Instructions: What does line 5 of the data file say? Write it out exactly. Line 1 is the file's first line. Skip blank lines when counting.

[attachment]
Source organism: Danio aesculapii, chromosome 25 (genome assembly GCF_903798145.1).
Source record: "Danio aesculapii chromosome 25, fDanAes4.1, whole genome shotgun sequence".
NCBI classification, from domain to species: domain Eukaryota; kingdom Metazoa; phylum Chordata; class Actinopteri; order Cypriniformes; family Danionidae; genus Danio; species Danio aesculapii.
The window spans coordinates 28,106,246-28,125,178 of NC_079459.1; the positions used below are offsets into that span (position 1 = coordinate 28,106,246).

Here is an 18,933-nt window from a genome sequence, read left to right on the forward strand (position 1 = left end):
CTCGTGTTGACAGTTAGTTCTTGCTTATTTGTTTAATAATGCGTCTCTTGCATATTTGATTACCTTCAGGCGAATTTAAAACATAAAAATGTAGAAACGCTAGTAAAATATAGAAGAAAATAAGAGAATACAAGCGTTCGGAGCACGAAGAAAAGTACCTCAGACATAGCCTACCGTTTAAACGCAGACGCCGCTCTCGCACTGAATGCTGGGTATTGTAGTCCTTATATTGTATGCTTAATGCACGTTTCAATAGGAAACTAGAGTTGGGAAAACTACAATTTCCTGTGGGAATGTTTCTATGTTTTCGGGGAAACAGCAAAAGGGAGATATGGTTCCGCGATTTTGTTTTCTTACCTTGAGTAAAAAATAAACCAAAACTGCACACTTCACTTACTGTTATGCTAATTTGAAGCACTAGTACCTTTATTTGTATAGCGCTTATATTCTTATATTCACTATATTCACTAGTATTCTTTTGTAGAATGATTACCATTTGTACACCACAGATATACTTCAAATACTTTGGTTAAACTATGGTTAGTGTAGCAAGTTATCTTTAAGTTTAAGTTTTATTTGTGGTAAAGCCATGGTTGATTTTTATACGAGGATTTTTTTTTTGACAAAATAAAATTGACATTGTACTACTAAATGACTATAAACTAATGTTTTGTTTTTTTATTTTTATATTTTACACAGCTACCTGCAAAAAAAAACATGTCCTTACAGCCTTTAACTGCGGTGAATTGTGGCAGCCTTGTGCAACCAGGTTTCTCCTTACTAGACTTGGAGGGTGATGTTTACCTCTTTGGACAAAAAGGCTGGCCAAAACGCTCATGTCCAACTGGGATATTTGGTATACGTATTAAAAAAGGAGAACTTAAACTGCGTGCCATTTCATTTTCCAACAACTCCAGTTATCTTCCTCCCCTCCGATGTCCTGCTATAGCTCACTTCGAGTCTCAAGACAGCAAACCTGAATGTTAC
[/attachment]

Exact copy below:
Here is an 18,933-nt window from a genome sequence, read left to right on the forward strand (position 1 = left end):